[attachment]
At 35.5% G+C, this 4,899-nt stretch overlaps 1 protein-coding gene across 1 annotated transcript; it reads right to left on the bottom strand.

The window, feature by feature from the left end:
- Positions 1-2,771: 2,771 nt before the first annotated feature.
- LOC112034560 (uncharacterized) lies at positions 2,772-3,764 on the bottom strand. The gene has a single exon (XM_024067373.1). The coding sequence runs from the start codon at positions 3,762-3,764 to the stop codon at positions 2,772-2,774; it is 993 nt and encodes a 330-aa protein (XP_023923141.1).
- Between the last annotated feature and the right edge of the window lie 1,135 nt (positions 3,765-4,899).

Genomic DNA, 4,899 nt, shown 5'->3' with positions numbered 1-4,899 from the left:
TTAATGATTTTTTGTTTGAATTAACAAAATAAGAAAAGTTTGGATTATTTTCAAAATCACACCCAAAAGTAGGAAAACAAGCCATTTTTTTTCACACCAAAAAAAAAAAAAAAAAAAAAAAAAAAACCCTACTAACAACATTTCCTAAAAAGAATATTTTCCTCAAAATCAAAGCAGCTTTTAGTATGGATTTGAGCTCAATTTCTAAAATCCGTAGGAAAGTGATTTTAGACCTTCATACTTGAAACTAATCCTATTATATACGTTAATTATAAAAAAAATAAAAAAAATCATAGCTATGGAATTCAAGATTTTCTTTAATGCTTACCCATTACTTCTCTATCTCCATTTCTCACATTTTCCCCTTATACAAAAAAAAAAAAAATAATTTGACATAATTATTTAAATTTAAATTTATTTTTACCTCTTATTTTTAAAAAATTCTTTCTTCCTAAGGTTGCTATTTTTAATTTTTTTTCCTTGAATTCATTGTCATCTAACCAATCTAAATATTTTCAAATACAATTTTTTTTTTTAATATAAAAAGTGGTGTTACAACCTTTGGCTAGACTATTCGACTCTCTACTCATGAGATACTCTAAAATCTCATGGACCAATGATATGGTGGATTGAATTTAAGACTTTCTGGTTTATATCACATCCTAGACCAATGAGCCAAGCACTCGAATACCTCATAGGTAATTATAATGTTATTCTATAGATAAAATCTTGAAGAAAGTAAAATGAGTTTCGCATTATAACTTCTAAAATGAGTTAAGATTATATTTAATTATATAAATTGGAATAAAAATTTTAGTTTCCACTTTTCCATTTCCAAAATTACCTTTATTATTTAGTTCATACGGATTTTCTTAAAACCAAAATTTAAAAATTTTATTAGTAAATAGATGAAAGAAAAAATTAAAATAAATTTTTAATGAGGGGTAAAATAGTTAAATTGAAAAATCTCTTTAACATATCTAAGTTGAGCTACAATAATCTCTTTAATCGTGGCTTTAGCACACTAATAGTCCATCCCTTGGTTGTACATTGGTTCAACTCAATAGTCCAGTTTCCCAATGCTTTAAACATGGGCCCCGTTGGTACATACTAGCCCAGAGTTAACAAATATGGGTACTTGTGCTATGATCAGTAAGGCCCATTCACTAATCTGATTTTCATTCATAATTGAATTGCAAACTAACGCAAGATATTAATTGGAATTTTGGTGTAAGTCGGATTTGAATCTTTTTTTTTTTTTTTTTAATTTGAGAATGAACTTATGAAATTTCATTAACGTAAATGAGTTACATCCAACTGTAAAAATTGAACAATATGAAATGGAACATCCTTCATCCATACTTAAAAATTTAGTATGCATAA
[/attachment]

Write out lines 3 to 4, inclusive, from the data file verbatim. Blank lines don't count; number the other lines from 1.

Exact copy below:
- Positions 1-2,771: 2,771 nt before the first annotated feature.
- LOC112034560 (uncharacterized) lies at positions 2,772-3,764 on the bottom strand. The gene has a single exon (XM_024067373.1). The coding sequence runs from the start codon at positions 3,762-3,764 to the stop codon at positions 2,772-2,774; it is 993 nt and encodes a 330-aa protein (XP_023923141.1).